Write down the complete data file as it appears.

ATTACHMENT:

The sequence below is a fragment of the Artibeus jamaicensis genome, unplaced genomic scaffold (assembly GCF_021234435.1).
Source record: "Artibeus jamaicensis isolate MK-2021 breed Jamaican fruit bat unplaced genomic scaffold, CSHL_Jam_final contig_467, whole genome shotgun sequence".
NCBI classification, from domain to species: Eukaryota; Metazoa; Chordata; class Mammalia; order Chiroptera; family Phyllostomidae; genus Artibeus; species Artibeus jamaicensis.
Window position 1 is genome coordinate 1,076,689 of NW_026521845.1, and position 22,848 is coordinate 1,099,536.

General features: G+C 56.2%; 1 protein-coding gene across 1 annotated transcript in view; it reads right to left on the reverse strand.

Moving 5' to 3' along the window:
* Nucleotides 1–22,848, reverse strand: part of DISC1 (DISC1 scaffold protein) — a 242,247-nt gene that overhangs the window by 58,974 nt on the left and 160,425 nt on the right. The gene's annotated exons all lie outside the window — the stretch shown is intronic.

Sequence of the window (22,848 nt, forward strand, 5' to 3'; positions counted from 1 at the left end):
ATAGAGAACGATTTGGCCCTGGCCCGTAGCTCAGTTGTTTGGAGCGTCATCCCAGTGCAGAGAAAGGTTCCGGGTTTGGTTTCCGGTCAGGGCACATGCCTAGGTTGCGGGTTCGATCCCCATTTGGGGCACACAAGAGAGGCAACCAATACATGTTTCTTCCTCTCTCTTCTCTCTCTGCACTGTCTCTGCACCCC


The sequence below is a fragment of the Artibeus jamaicensis genome, unplaced genomic scaffold (assembly GCF_021234435.1).
Source record: "Artibeus jamaicensis isolate MK-2021 breed Jamaican fruit bat unplaced genomic scaffold, CSHL_Jam_final contig_467, whole genome shotgun sequence".
NCBI classification, from domain to species: Eukaryota; Metazoa; Chordata; class Mammalia; order Chiroptera; family Phyllostomidae; genus Artibeus; species Artibeus jamaicensis.
Window position 1 is genome coordinate 1,076,689 of NW_026521845.1, and position 22,848 is coordinate 1,099,536.

General features: G+C 56.2%; 1 protein-coding gene across 1 annotated transcript in view; it reads right to left on the reverse strand.

Moving 5' to 3' along the window:
* Nucleotides 1–22,848, reverse strand: part of DISC1 (DISC1 scaffold protein) — a 242,247-nt gene that overhangs the window by 58,974 nt on the left and 160,425 nt on the right. The gene's annotated exons all lie outside the window — the stretch shown is intronic.

Sequence of the window (22,848 nt, forward strand, 5' to 3'; positions counted from 1 at the left end):
ATAGAGAACGATTTGGCCCTGGCCCGTAGCTCAGTTGTTTGGAGCGTCATCCCAGTGCAGAGAAAGGTTCCGGGTTTGGTTTCCGGTCAGGGCACATGCCTAGGTTGCGGGTTCGATCCCCATTTGGGGCACACAAGAGAGGCAACCAATACATGTTTCTTCCTCTCTCTTCTCTCTCTGCACTGTCTCTGCACCCC